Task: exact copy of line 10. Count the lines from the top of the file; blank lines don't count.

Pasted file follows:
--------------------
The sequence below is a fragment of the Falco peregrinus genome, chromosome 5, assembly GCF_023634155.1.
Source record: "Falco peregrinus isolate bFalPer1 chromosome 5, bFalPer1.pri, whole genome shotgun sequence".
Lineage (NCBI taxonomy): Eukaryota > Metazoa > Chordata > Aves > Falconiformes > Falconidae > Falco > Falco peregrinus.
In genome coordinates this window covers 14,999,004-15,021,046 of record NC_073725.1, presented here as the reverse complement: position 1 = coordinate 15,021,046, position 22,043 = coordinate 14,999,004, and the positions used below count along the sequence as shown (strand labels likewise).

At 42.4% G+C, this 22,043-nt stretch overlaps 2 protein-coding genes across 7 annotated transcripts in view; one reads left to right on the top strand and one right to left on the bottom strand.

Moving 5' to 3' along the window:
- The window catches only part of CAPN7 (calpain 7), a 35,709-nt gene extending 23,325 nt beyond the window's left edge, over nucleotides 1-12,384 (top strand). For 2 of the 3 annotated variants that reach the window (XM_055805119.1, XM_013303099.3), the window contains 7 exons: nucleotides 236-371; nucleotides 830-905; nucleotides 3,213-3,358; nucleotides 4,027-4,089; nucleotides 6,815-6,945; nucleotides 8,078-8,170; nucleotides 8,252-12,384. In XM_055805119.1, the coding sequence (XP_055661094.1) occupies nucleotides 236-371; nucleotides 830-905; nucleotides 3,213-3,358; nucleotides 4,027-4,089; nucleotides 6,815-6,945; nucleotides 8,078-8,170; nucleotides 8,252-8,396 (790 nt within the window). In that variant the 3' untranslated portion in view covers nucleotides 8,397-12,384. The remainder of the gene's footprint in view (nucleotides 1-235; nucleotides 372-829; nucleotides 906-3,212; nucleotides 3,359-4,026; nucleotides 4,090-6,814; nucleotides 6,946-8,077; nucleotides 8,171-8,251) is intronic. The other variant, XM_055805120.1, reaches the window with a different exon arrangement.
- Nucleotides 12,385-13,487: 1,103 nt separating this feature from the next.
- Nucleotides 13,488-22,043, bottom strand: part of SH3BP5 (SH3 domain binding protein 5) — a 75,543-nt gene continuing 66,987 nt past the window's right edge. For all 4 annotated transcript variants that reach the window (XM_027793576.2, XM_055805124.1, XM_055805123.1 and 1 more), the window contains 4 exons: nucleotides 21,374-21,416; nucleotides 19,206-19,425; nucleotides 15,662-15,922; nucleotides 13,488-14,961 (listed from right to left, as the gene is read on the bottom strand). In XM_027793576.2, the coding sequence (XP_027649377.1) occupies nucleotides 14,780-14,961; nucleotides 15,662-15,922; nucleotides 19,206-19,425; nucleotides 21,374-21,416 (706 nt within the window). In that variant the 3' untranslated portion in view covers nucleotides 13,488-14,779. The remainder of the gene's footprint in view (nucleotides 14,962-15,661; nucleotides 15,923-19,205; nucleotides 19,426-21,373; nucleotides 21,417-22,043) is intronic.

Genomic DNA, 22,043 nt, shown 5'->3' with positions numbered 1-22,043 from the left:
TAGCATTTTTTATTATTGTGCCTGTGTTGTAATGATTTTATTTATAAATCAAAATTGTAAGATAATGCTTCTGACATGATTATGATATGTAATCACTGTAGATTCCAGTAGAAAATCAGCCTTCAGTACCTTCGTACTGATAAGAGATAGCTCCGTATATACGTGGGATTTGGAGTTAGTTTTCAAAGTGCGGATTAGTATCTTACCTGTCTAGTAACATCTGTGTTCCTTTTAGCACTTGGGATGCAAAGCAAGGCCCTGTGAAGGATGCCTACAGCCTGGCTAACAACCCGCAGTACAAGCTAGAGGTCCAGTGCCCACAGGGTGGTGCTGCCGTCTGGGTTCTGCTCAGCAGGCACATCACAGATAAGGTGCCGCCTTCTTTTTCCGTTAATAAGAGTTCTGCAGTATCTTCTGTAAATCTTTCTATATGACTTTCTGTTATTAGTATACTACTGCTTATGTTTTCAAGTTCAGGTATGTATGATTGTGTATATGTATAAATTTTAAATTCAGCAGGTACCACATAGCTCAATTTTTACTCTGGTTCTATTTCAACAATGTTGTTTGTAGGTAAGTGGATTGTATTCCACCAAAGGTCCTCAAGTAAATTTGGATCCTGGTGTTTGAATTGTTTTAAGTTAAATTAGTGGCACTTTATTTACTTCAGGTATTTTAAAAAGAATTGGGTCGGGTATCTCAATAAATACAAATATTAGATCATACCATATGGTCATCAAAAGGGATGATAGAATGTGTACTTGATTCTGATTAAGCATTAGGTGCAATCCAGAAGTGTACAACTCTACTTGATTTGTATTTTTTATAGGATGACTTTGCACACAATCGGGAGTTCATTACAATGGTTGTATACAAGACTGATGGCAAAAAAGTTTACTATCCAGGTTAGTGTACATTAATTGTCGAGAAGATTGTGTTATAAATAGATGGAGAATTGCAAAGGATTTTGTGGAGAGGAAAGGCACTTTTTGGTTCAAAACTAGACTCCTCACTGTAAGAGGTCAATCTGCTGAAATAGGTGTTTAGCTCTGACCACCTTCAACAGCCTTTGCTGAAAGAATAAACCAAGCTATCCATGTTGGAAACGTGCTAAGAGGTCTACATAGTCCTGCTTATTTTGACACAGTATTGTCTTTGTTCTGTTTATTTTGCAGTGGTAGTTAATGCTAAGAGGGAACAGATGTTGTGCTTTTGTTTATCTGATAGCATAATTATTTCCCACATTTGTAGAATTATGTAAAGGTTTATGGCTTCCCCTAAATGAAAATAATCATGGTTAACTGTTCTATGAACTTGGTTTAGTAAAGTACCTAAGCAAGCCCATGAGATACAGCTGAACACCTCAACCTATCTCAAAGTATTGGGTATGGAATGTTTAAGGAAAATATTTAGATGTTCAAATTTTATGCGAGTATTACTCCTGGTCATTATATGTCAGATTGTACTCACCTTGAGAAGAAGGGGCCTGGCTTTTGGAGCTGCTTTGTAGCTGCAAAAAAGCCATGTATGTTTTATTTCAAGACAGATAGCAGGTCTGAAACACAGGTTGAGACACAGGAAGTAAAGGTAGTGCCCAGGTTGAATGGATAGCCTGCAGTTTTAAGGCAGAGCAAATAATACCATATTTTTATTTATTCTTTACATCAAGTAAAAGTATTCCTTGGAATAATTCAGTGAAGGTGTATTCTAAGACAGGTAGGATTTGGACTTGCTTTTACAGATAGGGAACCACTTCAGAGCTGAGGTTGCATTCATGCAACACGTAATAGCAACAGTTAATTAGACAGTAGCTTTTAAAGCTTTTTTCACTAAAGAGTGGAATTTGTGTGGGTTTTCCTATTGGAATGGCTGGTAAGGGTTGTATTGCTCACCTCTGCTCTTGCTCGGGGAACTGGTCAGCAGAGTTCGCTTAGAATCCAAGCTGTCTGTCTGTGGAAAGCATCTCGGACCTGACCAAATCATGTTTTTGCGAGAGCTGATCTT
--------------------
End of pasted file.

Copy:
Genomic DNA, 22,043 nt, shown 5'->3' with positions numbered 1-22,043 from the left: